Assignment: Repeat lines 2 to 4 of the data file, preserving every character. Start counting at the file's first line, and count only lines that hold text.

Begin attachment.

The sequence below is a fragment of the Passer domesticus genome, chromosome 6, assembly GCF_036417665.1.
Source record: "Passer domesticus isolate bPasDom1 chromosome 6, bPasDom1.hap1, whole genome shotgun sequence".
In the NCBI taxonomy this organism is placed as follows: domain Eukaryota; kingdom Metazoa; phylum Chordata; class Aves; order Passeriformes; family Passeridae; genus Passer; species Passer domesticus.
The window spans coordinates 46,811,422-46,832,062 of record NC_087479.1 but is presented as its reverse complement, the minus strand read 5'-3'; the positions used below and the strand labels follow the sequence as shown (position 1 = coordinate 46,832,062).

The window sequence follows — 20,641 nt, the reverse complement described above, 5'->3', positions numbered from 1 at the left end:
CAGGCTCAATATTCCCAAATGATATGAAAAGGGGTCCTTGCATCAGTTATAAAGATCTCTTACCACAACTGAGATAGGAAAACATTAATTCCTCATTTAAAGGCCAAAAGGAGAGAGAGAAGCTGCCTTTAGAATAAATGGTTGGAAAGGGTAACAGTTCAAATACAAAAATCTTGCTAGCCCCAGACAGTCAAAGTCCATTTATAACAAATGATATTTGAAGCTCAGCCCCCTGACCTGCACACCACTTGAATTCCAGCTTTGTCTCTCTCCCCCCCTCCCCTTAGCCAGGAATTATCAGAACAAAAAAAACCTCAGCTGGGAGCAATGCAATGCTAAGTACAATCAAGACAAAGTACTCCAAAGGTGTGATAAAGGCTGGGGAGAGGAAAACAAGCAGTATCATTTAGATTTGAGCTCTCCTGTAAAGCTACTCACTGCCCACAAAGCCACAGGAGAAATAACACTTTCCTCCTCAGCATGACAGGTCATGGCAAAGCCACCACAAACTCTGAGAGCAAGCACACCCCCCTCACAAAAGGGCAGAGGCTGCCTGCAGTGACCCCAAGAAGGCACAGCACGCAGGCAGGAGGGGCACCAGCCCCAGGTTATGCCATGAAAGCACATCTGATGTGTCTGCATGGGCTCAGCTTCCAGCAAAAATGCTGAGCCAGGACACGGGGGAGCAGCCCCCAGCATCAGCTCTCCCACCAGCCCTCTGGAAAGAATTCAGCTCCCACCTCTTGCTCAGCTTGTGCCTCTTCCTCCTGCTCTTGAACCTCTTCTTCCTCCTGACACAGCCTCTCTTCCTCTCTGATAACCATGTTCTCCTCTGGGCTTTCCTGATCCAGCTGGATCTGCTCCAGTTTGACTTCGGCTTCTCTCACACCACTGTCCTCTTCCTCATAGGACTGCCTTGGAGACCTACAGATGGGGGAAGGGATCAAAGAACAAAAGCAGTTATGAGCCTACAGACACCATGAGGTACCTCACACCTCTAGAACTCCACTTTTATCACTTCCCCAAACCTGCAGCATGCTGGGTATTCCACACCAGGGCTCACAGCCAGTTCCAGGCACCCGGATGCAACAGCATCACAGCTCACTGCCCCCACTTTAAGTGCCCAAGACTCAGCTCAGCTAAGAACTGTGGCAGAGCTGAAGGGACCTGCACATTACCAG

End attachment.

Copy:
Source record: "Passer domesticus isolate bPasDom1 chromosome 6, bPasDom1.hap1, whole genome shotgun sequence".
In the NCBI taxonomy this organism is placed as follows: domain Eukaryota; kingdom Metazoa; phylum Chordata; class Aves; order Passeriformes; family Passeridae; genus Passer; species Passer domesticus.
The window spans coordinates 46,811,422-46,832,062 of record NC_087479.1 but is presented as its reverse complement, the minus strand read 5'-3'; the positions used below and the strand labels follow the sequence as shown (position 1 = coordinate 46,832,062).